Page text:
By Stacey Wood, CTS | Manufacturing Recruiter
During this economic downturn, I have interviewed hundreds of candidates from every socio-economic background one can imagine. I have encountered both highly experienced folks and recent grads from all age brackets and experience levels. Sadly, I must report that I have not had success placing all of these candidates. Why not? It’s neither their educational backgrounds, nor their lack of accomplishments on well organized resumes. It isn’t even due to a lack of practical work experience. The greatest contributing factor is a poor attitude.
I haven’t always been a recruiter. After graduating from college, I found myself without much direction and was tending bar for quite some time. I came to Contemporary Personnel Staffing in an effort to obtain a position while using the degree I had spent so much money securing over several years. While exploring my options, I met with a recruiter who informed me that due to a lack of some skills, I would have to acquire some additional training, etc…which I pursued with fervor and thanked her for her time, graciously accepting the suggestions she offered.
There are qualities that employers look for and identify readily within moments during an interview. They aren’t listed in an ad or posting, however, they are essential when determining which candidate will secure one of the few coveted openings within any organization. These traits include tenacity, dedication, motivation, sincerity and drive. Moreover, the willingness to learn and develop as part of a team is critical. This includes possibly accepting a position that may be less than ideal in terms of pay scale or title, in hopes of growing with an organization while demonstrating one’s skills contributing to a team environment.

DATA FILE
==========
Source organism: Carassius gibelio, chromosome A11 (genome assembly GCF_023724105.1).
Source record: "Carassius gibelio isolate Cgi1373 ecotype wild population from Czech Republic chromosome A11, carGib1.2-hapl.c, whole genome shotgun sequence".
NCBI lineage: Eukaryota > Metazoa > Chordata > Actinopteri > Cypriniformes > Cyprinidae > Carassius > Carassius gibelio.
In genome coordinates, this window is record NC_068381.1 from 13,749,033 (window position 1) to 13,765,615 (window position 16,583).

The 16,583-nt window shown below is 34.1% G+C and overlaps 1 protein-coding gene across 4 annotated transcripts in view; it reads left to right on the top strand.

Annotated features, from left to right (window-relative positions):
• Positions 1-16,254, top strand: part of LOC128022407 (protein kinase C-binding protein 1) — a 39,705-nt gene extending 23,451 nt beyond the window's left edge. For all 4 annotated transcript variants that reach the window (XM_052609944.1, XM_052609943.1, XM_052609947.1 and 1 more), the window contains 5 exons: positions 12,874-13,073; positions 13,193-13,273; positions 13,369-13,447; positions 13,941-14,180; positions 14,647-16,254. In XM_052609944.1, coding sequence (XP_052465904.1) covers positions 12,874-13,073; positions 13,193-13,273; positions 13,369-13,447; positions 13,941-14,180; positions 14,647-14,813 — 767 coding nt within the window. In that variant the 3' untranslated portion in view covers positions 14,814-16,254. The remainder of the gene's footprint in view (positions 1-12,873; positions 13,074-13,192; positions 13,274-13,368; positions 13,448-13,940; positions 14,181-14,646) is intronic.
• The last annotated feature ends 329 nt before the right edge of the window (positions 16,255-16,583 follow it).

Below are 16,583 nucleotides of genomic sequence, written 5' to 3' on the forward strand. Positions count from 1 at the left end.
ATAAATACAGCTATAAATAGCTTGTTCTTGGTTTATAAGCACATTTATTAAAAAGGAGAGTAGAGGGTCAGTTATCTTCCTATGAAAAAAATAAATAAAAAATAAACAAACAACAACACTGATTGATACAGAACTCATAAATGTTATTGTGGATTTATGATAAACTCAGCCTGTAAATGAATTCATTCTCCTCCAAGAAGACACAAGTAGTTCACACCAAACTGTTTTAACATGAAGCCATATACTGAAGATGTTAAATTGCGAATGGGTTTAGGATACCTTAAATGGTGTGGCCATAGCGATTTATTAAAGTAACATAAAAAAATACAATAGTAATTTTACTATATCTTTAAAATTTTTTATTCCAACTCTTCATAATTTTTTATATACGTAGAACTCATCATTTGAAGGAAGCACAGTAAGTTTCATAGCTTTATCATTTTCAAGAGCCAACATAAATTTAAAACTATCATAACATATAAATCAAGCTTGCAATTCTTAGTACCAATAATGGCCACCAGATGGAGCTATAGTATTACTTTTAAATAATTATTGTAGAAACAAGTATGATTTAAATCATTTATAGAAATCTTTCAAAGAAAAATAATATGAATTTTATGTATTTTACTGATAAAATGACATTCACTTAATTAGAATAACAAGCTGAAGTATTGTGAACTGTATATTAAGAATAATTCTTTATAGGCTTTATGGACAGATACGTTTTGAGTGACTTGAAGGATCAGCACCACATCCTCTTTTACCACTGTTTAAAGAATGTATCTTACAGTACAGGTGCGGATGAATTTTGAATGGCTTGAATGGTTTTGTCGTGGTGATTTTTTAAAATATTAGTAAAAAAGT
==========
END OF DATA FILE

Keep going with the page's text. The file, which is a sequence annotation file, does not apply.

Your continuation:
CPS never found me a job with any of their several top notch clients. Rather, I received a call for an interview with the VP of the company. I was hired as an assistant to the manufacturing team and a short time later became a manufacturing recruiter. I had never used a computer for more than writing papers, nor had I ever worked in an office setting. This was not a vocation I had ever even considered and certainly had not had any experience on my resume, nor obtained in school. My boss, like so many others, recognized my commitment to achieve, my resolve, and my dedication to growing a career. Further, she identified the skills I had, one of which was a positive attitude.
In short, I simply cannot suggest more important advice than to demonstrate what you can offer a potential employer the moment you contact an organization for an interview. Beginning with your tone on the phone, extending to your demeanor and attitude throughout an interview, your attitude will speak volumes that your resume may not reflect. Far too many candidates in an increasingly competitive market today lose opportunities due to an arrogant, deserving demeanor. I implore you….take my advice. You just never know what your next interview can facilitate in the future!
Connect with Stacey Wood on LinkedIn.